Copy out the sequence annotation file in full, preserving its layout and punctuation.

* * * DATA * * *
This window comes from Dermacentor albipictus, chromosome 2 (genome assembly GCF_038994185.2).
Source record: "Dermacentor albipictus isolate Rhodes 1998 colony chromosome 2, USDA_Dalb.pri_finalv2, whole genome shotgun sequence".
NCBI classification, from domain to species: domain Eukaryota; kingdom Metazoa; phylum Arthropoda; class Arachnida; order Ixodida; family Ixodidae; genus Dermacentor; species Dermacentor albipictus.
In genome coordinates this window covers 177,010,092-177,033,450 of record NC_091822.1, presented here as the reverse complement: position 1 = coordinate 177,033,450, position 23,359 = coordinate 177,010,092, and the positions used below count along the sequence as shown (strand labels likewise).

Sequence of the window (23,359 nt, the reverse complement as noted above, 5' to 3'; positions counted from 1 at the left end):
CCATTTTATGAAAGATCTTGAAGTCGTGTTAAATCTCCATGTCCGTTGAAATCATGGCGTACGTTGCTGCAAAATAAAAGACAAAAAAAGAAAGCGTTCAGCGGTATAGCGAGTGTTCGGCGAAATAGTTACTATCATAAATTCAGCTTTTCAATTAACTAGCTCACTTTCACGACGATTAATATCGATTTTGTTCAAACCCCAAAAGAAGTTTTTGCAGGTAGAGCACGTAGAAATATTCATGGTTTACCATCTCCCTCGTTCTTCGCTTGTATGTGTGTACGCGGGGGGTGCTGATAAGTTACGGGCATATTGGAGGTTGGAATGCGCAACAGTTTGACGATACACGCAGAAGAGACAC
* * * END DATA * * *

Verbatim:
This window comes from Dermacentor albipictus, chromosome 2 (genome assembly GCF_038994185.2).
Source record: "Dermacentor albipictus isolate Rhodes 1998 colony chromosome 2, USDA_Dalb.pri_finalv2, whole genome shotgun sequence".
NCBI classification, from domain to species: domain Eukaryota; kingdom Metazoa; phylum Arthropoda; class Arachnida; order Ixodida; family Ixodidae; genus Dermacentor; species Dermacentor albipictus.
In genome coordinates this window covers 177,010,092-177,033,450 of record NC_091822.1, presented here as the reverse complement: position 1 = coordinate 177,033,450, position 23,359 = coordinate 177,010,092, and the positions used below count along the sequence as shown (strand labels likewise).

Sequence of the window (23,359 nt, the reverse complement as noted above, 5' to 3'; positions counted from 1 at the left end):
CCATTTTATGAAAGATCTTGAAGTCGTGTTAAATCTCCATGTCCGTTGAAATCATGGCGTACGTTGCTGCAAAATAAAAGACAAAAAAAGAAAGCGTTCAGCGGTATAGCGAGTGTTCGGCGAAATAGTTACTATCATAAATTCAGCTTTTCAATTAACTAGCTCACTTTCACGACGATTAATATCGATTTTGTTCAAACCCCAAAAGAAGTTTTTGCAGGTAGAGCACGTAGAAATATTCATGGTTTACCATCTCCCTCGTTCTTCGCTTGTATGTGTGTACGCGGGGGGTGCTGATAAGTTACGGGCATATTGGAGGTTGGAATGCGCAACAGTTTGACGATACACGCAGAAGAGACAC